Hundred-Foot Journey is being called a “full meal” by critics.
You know a movie is truly a food film when the meals made on set are real, everything is edible, and no one gets scolded for munching on the props. So says Hundred-Foot Journey director Lasse Hallström (also known for directing Chocolat). Hundred-Foot Journey, which opens on August 8, stars Helen Mirren, was produced by Steven Spielberg and Oprah Winfrey, and features a visual feast with ample food shots through the lens of a culture clash. It’s the story of an Indian family who unwittingly opens a restaurant in a small French town across the street from the “ice queen” owner (Mirren) of a well-established, Michelin-starred French restaurant next door, and what happens when two chefs from the rival restaurants fall in love.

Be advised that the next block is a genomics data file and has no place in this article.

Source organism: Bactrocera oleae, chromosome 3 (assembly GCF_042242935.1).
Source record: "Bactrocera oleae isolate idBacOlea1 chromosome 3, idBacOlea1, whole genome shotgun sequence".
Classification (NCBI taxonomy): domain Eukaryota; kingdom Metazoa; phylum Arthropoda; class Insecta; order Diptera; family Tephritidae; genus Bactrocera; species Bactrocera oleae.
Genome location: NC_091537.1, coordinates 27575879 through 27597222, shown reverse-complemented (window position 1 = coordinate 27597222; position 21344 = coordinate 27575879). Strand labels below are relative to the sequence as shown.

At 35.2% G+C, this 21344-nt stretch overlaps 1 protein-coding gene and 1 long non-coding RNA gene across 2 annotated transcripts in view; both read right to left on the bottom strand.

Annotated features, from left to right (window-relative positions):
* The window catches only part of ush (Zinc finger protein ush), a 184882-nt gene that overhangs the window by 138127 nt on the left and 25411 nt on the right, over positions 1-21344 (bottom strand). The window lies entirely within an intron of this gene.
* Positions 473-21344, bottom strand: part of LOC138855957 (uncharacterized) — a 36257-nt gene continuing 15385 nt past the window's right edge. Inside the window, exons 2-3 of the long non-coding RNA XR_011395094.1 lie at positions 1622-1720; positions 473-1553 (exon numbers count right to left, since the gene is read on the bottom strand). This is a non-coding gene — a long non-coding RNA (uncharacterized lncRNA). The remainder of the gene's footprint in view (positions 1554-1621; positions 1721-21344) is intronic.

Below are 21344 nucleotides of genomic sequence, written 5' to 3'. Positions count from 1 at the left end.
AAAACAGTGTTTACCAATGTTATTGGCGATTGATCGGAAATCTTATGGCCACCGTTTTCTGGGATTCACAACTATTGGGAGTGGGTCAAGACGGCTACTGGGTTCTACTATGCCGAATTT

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Critics have given the culinary-themed ‘Romeo and Juliet’ story mixed reviews. The Daily News says Hundred-Foot Journey “manages to be a full meal, using all the ingredients at its disposal,” whereas the Star Tribune says it “heaps on a heavy serving of corn.” The Tribune reviewer asks why food movies must always be, “so dewy-eyed, with everything tied up in a feel-good bow at the end.” On the late Roger Ebert’s website, the reviewer says that the film is one that “demands to be taken seriously,” and despite being “handsomely crafted, well-acted and even sufficiently enjoyable,” is actually pretty predictable.
To see for yourself, check out Hundred-Foot Journey in theaters nationwide on August 8.
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Joanna Fantozzi is an Associate Editor with The Daily Meal. Follow her on Twitter@JoannaFantozzi